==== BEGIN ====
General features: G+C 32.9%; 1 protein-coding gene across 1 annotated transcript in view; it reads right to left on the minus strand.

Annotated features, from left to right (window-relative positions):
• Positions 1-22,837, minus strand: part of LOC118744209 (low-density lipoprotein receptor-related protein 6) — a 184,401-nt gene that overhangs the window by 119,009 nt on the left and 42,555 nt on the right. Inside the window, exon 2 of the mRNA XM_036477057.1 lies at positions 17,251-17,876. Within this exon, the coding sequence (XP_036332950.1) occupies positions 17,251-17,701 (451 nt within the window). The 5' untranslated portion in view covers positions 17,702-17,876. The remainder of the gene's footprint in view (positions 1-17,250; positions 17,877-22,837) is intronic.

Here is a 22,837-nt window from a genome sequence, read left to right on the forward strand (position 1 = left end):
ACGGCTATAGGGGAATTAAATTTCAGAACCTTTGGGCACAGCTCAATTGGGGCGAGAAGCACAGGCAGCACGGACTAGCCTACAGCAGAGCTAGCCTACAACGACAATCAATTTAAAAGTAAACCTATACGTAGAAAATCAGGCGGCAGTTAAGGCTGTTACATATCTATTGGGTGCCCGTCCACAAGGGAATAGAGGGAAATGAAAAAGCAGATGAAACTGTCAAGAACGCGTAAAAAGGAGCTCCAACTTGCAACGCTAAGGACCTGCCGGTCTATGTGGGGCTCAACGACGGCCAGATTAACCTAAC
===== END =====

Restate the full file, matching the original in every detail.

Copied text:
General features: G+C 32.9%; 1 protein-coding gene across 1 annotated transcript in view; it reads right to left on the minus strand.

Annotated features, from left to right (window-relative positions):
• Positions 1-22,837, minus strand: part of LOC118744209 (low-density lipoprotein receptor-related protein 6) — a 184,401-nt gene that overhangs the window by 119,009 nt on the left and 42,555 nt on the right. Inside the window, exon 2 of the mRNA XM_036477057.1 lies at positions 17,251-17,876. Within this exon, the coding sequence (XP_036332950.1) occupies positions 17,251-17,701 (451 nt within the window). The 5' untranslated portion in view covers positions 17,702-17,876. The remainder of the gene's footprint in view (positions 1-17,250; positions 17,877-22,837) is intronic.

Here is a 22,837-nt window from a genome sequence, read left to right on the forward strand (position 1 = left end):
ACGGCTATAGGGGAATTAAATTTCAGAACCTTTGGGCACAGCTCAATTGGGGCGAGAAGCACAGGCAGCACGGACTAGCCTACAGCAGAGCTAGCCTACAACGACAATCAATTTAAAAGTAAACCTATACGTAGAAAATCAGGCGGCAGTTAAGGCTGTTACATATCTATTGGGTGCCCGTCCACAAGGGAATAGAGGGAAATGAAAAAGCAGATGAAACTGTCAAGAACGCGTAAAAAGGAGCTCCAACTTGCAACGCTAAGGACCTGCCGGTCTATGTGGGGCTCAACGACGGCCAGATTAACCTAAC